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The Psychobiotic Revolution: Mood, Food, and the New Science of the Gut-Brain Connection

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Written by the leading researchers in the field, this information-rich guide to improving your mood explains how gut health drives psychological well-being, and how depression and anxiety can be relieved by adjusting your intestinal bacteria. This groundbreaking book explains the revolutionary new science of psychobiotics and the discovery that your brain health and state of mind are intimately connected to your microbiome, that four-pound population of microbes living inside your intestines. Leading medical researchers John F. Cryan and Ted Dinan, working with veteran journalist Scott C. Anderson, explain how common mental health problems, particularly depression and anxiety, can be improved by caring for the intestinal microbiome. Science is proving that a healthy gut means a healthy mind—and this book details the steps you can take to change your mood and improve your life by nurturing your microbiome.

311 pages, Kindle Edition

Published November 7, 2017

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About the author

Scott C. Anderson

3 books8 followers
Scott Anderson was born on an American Airbase in Frankfurt, Germany and shuttled around the world, as Air Force brats are wont to do. After graduating with a degree in physics from Sonoma State University, he proceeded to program and write about computers and technology. He wrote Supermap, published by Apple; Datadex, published by IUS; and Fantavision, published by Broderbund. He wrote a book on tweening, warping and morphing called Morphing Magic, which included open-source C code.

Anderson co-created LEGO Island with Wes Jenkins, Dennis Goodrow, Paul Melmed and Dave Patch in 1997. With Dr. Ann Kiessling, he wrote Human Embryonic Stem Cells, published by Jones & Bartlett in 2006. Anderson coauthored The Psychobiotic Revolution with John Cryan and Ted Dinan, published by National Geographic in 2017.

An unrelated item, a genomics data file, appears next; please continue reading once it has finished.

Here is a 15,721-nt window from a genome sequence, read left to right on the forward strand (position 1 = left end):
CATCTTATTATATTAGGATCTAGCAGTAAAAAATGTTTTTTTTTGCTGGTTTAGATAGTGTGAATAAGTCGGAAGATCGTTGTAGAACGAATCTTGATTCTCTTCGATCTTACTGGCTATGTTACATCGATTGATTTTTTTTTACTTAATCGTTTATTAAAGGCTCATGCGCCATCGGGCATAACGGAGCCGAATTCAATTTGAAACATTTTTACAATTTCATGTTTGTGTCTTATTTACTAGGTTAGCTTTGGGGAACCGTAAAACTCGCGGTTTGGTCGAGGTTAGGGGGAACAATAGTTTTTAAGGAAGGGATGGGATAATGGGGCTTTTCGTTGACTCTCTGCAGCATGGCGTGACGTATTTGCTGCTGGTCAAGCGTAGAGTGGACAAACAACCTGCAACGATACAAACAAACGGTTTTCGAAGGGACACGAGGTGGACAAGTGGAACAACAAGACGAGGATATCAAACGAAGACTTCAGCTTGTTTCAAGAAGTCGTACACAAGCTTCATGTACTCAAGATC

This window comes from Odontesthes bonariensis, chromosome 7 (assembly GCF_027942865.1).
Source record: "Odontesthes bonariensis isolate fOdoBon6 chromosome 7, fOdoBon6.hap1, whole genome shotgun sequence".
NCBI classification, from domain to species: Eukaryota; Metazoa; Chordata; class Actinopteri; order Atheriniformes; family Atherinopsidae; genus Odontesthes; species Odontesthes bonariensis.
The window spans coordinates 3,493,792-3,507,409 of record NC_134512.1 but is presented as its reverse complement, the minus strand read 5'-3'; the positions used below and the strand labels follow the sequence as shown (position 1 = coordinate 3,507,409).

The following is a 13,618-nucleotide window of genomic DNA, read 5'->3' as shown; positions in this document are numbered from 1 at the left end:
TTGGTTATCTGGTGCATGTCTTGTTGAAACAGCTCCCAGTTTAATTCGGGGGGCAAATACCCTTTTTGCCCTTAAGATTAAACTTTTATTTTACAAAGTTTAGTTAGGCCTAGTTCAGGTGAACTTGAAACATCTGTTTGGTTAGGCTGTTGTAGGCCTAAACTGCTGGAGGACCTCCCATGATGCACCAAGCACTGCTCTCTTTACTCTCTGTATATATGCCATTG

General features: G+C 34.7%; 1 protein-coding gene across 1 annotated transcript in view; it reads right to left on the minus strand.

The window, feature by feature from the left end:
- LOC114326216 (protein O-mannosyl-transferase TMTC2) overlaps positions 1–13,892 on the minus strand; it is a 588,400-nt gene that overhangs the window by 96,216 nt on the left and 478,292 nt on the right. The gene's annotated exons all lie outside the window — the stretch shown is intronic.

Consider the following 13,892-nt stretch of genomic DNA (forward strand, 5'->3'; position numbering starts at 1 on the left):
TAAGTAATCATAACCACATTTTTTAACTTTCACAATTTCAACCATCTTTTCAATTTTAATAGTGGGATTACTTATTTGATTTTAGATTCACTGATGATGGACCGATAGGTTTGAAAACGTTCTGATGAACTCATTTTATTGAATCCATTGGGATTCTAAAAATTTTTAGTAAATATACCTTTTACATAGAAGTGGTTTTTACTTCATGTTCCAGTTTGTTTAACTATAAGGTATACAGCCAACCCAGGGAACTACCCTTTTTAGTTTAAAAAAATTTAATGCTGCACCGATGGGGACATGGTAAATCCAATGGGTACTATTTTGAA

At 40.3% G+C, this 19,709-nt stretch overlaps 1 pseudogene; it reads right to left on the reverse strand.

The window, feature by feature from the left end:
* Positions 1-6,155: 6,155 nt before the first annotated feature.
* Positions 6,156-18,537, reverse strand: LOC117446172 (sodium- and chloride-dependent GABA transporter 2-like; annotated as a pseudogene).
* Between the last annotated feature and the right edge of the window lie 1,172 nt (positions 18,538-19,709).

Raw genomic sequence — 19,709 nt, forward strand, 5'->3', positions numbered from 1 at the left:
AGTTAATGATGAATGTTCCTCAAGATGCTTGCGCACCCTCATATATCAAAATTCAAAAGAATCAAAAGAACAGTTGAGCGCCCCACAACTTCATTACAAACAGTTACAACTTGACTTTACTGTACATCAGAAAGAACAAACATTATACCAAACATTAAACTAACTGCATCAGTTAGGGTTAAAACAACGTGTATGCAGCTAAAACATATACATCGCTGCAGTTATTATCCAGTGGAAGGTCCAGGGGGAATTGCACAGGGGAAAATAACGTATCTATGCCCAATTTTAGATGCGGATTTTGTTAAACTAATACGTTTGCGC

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Displaying 1 - 30 of 104 reviews
Profile Image for Chrisl.
607 reviews87 followers
November 21, 2017
After 60 pages, the stickies for passages to re-read were a thicket.

Feeds long term interest in subject. Useful index, appendix, and further reading list.
Well done. Like the format. Teaching me. Let the quotes begin:

"The community of microbes living in your gut--your so-called microbiota--is like another organ of your body. It's a seething alien living inside you, fermenting your food and jealously protecting you against interlopers. It's a pretty unusual organ by any measure, but even more so in that its composition changes with every meal.

"It's not just made of bacteria. Your microbiota is also home to ancient life-forms related to the colorful creatures that tint hot springs, called Archaea. It includes the kings of fermentation, the yeast. It hosts swimming single-celled protozoans, constantly on the prowl. It also includes an even more insane number of viruses, as small relative to bacteria as bacteria are to human cells. Your gut microbiota is spectacularly cosmopolitan, making it a challenging beast to study.

"Your microbiota communicates directly with your second brain, a phrase coined by Michael Gershon in 1998 to refer to the network of nerves surrounding your gut. A good set of microbes encourages this second brain to keep the feast moving. For good health, including mental health, the food you eat needs to be good for you and for your microbiota ... including what we now call psychobiotics." ...

"Research keeps unearthing connections between seemingly unrelated gut and brain diseases. What do skin diseases like psoriasis and eczema have to do with brain problems like multiple sclerosis (MS)? The surprising connection is the gut microbiota. Even seemingly intractable conditions like autism may be improved with psychobiotics. Normal social bonding may depend on a healthy gut."

... "We underestimate these tiny creatures at our peril. So-called single-celled bacteria can in fact form great citylike complexes composed of several different species living harmoniously in a biofilm. It sounds exotic, but you step on biofilms every time you walk over a lichen-covered rock. The biofilms in and on your body are related to lichen, and share their features of resilience and togetherness.

"Biofilms are marvelously complex. They have pores for pumping nutrients, acting as a basic circulatory system. They maintain a protective coating--a primitive skin--that holds water in. The various species communicate with each other, using signaling molecules, including neurotransmitters ... they have in essence become a hardy, multicellular organism.

"The biofilms are everywhere, from your mouth down to your anus. In your mouth, you might know it as plaque. In your intestines, a pathogenic biofilm might be behind Crohn's disease. These biofilms are unavoidable. Fortunately, you can put them on your payroll. ... Properly established, a compatible biofilm can lead to a lifetime of gastronomic bliss, unburdened by inflammation and its frequent companions, depression and anxiety.

"A microbiota that is unbalanced and that provokes an immune response is called dysbiotic. It can lead to inflammation, which is a significant contributor to depression and anxiety. Worse yet, it is a major predictor of mental decline ..."